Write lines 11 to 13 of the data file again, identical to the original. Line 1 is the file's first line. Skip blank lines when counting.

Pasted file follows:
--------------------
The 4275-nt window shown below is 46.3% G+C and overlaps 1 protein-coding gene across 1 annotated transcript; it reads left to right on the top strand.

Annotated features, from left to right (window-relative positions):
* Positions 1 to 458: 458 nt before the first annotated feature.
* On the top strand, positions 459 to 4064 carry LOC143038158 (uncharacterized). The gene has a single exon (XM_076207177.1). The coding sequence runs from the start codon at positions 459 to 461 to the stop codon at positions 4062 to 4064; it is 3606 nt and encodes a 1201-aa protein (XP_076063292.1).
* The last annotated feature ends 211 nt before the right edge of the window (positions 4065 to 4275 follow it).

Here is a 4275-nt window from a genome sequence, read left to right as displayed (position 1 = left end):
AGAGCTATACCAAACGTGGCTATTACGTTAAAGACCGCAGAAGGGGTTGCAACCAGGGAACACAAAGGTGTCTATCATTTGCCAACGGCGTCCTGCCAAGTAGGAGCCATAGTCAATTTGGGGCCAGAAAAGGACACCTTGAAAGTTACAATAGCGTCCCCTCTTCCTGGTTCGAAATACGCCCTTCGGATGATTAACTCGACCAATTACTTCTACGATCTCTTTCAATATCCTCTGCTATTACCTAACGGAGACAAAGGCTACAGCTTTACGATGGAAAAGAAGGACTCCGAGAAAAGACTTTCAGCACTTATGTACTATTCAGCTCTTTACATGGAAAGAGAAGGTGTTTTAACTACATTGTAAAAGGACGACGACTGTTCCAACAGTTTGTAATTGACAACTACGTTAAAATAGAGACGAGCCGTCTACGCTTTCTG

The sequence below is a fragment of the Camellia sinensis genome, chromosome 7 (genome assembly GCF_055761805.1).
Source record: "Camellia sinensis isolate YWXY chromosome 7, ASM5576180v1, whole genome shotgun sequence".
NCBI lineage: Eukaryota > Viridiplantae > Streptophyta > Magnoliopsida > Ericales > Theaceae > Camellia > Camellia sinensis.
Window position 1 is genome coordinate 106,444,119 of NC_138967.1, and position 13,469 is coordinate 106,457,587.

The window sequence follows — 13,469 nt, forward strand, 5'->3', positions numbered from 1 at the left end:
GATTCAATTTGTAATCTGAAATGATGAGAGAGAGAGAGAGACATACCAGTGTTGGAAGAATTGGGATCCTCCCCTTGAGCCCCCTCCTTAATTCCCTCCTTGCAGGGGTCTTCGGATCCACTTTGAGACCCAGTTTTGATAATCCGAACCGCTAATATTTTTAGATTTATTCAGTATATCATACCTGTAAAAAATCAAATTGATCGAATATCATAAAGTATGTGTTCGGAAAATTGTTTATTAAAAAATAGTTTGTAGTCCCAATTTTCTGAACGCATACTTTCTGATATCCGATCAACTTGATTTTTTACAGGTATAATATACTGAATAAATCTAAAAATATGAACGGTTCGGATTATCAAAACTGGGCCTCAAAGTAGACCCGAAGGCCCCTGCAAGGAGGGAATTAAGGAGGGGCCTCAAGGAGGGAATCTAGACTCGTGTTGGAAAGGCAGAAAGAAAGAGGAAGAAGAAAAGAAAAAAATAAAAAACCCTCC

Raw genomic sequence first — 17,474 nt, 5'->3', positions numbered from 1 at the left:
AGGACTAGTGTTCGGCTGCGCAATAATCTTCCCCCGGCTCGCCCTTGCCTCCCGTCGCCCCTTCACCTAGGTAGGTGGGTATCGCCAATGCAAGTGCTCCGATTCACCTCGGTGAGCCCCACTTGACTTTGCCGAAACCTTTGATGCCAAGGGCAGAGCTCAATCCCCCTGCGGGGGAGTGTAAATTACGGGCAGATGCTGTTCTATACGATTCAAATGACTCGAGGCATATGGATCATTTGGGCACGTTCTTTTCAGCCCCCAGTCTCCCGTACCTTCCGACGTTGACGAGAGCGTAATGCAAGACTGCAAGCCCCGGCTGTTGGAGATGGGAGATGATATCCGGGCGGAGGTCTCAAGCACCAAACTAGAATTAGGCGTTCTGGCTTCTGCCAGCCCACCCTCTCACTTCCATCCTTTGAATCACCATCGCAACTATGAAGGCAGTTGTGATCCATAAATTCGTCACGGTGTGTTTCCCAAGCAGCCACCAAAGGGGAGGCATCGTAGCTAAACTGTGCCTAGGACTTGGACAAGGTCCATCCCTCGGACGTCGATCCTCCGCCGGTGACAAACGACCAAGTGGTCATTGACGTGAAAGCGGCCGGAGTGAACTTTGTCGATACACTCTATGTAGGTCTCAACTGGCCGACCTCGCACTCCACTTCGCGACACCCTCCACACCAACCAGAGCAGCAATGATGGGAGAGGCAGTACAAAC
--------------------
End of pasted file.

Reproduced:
Window position 1 is genome coordinate 106,444,119 of NC_138967.1, and position 13,469 is coordinate 106,457,587.

The window sequence follows — 13,469 nt, forward strand, 5'->3', positions numbered from 1 at the left end:
GATTCAATTTGTAATCTGAAATGATGAGAGAGAGAGAGAGACATACCAGTGTTGGAAGAATTGGGATCCTCCCCTTGAGCCCCCTCCTTAATTCCCTCCTTGCAGGGGTCTTCGGATCCACTTTGAGACCCAGTTTTGATAATCCGAACCGCTAATATTTTTAGATTTATTCAGTATATCATACCTGTAAAAAATCAAATTGATCGAATATCATAAAGTATGTGTTCGGAAAATTGTTTATTAAAAAATAGTTTGTAGTCCCAATTTTCTGAACGCATACTTTCTGATATCCGATCAACTTGATTTTTTACAGGTATAATATACTGAATAAATCTAAAAATATGAACGGTTCGGATTATCAAAACTGGGCCTCAAAGTAGACCCGAAGGCCCCTGCAAGGAGGGAATTAAGGAGGGGCCTCAAGGAGGGAATCTAGACTCGTGTTGGAAAGGCAGAAAGAAAGAGGAAGAAGAAAAGAAAAAAATAAAAAACCCTCC